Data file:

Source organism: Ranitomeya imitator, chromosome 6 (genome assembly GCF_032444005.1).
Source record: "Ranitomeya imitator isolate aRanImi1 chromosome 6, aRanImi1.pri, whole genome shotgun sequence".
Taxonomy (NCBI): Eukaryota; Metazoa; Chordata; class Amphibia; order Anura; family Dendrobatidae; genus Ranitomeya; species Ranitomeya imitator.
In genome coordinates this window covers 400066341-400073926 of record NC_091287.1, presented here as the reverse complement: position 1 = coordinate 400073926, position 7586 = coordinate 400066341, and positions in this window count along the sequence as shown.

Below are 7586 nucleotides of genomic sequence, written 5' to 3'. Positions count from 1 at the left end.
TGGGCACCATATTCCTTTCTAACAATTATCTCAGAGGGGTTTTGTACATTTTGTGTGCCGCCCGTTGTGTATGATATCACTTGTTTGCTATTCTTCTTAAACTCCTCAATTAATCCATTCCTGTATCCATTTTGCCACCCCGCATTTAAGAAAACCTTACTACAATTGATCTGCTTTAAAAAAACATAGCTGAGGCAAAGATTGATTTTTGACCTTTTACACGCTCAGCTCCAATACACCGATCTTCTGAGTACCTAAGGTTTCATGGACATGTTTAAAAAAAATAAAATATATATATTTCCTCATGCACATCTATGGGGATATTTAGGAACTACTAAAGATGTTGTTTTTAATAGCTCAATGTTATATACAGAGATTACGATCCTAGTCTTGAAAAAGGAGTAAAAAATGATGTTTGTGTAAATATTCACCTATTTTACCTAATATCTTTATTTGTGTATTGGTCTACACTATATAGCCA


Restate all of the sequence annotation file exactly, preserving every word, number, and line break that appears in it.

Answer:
Source organism: Ranitomeya imitator, chromosome 6 (genome assembly GCF_032444005.1).
Source record: "Ranitomeya imitator isolate aRanImi1 chromosome 6, aRanImi1.pri, whole genome shotgun sequence".
Taxonomy (NCBI): Eukaryota; Metazoa; Chordata; class Amphibia; order Anura; family Dendrobatidae; genus Ranitomeya; species Ranitomeya imitator.
In genome coordinates this window covers 400066341-400073926 of record NC_091287.1, presented here as the reverse complement: position 1 = coordinate 400073926, position 7586 = coordinate 400066341, and positions in this window count along the sequence as shown.

Below are 7586 nucleotides of genomic sequence, written 5' to 3'. Positions count from 1 at the left end.
TGGGCACCATATTCCTTTCTAACAATTATCTCAGAGGGGTTTTGTACATTTTGTGTGCCGCCCGTTGTGTATGATATCACTTGTTTGCTATTCTTCTTAAACTCCTCAATTAATCCATTCCTGTATCCATTTTGCCACCCCGCATTTAAGAAAACCTTACTACAATTGATCTGCTTTAAAAAAACATAGCTGAGGCAAAGATTGATTTTTGACCTTTTACACGCTCAGCTCCAATACACCGATCTTCTGAGTACCTAAGGTTTCATGGACATGTTTAAAAAAAATAAAATATATATATTTCCTCATGCACATCTATGGGGATATTTAGGAACTACTAAAGATGTTGTTTTTAATAGCTCAATGTTATATACAGAGATTACGATCCTAGTCTTGAAAAAGGAGTAAAAAATGATGTTTGTGTAAATATTCACCTATTTTACCTAATATCTTTATTTGTGTATTGGTCTACACTATATAGCCA